FILE - In this Thursday, May 6, 2010 file photo, a radiologist uses a magnifying glass to check mammograms for breast cancer in Los Angeles. A big U.S. study published in the Thursday, Nov. 22, 2012 New England Journal of Medicine shows that mammograms have done surprisingly little to catch deadly cancers before they spread. At the same time, they have led more than a million women to be treated for growths that never would have threatened their lives. (AP Photo/Damian Dovarganes, File)

Associated Press
FILE - In this Thursday, May 6, 2010 file photo, a radiologist uses a magnifying glass to check mammograms for breast cancer in Los Angeles. A big U.S. study published in the Thursday, Nov. 22, 2012 New England Journal of Medicine shows that mammograms have done surprisingly little to catch deadly cancers before they spread. At the same time, they have led more than a million women to be treated for growths that never would have threatened their lives. (AP Photo/Damian Dovarganes, File)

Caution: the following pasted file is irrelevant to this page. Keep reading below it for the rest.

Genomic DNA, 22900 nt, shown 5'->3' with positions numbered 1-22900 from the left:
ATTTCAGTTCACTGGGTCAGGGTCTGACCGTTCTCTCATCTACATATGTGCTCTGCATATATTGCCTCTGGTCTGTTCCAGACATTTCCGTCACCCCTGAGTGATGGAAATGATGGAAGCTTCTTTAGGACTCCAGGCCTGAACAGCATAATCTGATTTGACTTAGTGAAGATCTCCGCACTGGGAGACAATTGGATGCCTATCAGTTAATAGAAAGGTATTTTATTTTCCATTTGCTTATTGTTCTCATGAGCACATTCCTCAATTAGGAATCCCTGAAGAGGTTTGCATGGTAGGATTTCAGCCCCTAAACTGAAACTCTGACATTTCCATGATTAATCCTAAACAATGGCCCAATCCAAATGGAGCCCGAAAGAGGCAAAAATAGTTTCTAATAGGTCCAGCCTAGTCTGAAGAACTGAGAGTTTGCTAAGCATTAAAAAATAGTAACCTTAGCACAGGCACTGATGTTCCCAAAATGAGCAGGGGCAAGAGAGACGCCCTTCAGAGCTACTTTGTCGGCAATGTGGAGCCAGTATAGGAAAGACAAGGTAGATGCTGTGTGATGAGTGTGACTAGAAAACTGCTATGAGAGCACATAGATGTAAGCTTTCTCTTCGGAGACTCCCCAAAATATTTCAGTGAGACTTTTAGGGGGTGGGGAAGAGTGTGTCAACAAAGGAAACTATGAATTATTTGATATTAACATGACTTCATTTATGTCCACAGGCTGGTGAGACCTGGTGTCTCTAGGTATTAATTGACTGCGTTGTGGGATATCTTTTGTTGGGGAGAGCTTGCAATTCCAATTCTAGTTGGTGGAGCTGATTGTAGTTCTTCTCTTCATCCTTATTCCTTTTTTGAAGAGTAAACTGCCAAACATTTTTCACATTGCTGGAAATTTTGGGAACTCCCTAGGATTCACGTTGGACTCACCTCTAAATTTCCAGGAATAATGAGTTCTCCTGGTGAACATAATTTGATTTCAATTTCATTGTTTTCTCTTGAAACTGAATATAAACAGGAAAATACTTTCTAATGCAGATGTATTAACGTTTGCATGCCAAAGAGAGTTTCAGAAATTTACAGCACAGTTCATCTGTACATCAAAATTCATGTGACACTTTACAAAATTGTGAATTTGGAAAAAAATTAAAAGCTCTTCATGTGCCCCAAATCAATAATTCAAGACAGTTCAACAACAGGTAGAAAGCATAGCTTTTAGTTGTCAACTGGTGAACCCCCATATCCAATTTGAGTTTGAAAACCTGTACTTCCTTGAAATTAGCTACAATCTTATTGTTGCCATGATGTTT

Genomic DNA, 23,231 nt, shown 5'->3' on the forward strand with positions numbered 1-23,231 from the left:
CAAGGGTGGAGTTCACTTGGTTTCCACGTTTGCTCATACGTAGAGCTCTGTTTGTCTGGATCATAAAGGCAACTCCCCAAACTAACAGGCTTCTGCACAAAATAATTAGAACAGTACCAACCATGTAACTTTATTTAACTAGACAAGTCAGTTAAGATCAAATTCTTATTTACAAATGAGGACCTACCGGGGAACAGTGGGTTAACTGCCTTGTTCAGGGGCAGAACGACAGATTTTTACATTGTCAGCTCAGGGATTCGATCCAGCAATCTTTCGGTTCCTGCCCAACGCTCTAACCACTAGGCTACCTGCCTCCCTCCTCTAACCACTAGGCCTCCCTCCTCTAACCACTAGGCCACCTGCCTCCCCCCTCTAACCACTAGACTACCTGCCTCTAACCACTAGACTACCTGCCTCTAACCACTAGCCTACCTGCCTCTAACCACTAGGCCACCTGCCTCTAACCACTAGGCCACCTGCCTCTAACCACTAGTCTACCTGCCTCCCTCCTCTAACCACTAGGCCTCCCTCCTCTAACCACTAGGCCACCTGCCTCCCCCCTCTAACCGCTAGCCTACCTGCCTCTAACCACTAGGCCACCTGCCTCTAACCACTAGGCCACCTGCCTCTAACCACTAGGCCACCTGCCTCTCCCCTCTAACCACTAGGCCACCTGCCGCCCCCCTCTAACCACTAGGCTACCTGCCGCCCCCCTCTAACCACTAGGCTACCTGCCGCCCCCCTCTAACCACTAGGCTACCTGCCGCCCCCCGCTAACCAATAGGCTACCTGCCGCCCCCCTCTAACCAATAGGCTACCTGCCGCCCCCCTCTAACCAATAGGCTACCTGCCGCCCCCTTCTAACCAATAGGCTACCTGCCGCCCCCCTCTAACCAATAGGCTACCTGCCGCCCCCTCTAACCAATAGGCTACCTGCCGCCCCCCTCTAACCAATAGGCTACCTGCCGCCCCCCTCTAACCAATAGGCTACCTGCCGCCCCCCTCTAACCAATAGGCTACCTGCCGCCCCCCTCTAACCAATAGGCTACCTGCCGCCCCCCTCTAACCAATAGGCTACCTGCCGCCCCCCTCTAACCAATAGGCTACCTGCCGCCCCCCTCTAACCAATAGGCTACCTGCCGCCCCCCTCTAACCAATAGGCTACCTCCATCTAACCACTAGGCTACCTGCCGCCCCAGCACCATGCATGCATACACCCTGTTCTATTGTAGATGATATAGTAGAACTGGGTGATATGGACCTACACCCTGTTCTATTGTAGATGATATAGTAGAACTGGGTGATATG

FILE - In this Thursday, May 6, 2010 file photo, a radiologist uses a magnifying glass to check mammograms for breast cancer in Los Angeles. A big U.S. study published in the Thursday, Nov. 22, 2012 New England Journal of Medicine shows that mammograms have done surprisingly little to catch deadly cancers before they spread. At the same time, they have led more than a million women to be treated for growths that never would have threatened their lives. (AP Photo/Damian Dovarganes, File)
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